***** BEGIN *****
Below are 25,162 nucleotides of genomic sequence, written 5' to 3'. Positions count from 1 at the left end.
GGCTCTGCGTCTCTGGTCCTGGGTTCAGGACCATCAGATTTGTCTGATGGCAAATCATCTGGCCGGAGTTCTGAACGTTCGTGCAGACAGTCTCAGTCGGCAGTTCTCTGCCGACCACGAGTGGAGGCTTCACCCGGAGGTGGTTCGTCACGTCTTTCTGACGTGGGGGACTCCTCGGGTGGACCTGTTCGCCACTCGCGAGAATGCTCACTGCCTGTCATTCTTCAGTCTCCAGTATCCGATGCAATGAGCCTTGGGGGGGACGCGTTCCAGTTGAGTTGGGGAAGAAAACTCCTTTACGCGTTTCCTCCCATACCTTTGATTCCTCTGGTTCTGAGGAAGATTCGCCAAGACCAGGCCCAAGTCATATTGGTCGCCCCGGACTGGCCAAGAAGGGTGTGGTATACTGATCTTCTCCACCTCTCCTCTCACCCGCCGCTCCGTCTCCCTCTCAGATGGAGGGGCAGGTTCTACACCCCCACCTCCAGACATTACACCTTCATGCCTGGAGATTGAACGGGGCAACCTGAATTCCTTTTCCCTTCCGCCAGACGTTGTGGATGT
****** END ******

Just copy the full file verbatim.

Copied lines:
Below are 25,162 nucleotides of genomic sequence, written 5' to 3'. Positions count from 1 at the left end.
GGCTCTGCGTCTCTGGTCCTGGGTTCAGGACCATCAGATTTGTCTGATGGCAAATCATCTGGCCGGAGTTCTGAACGTTCGTGCAGACAGTCTCAGTCGGCAGTTCTCTGCCGACCACGAGTGGAGGCTTCACCCGGAGGTGGTTCGTCACGTCTTTCTGACGTGGGGGACTCCTCGGGTGGACCTGTTCGCCACTCGCGAGAATGCTCACTGCCTGTCATTCTTCAGTCTCCAGTATCCGATGCAATGAGCCTTGGGGGGGACGCGTTCCAGTTGAGTTGGGGAAGAAAACTCCTTTACGCGTTTCCTCCCATACCTTTGATTCCTCTGGTTCTGAGGAAGATTCGCCAAGACCAGGCCCAAGTCATATTGGTCGCCCCGGACTGGCCAAGAAGGGTGTGGTATACTGATCTTCTCCACCTCTCCTCTCACCCGCCGCTCCGTCTCCCTCTCAGATGGAGGGGCAGGTTCTACACCCCCACCTCCAGACATTACACCTTCATGCCTGGAGATTGAACGGGGCAACCTGAATTCCTTTTCCCTTCCGCCAGACGTTGTGGATGT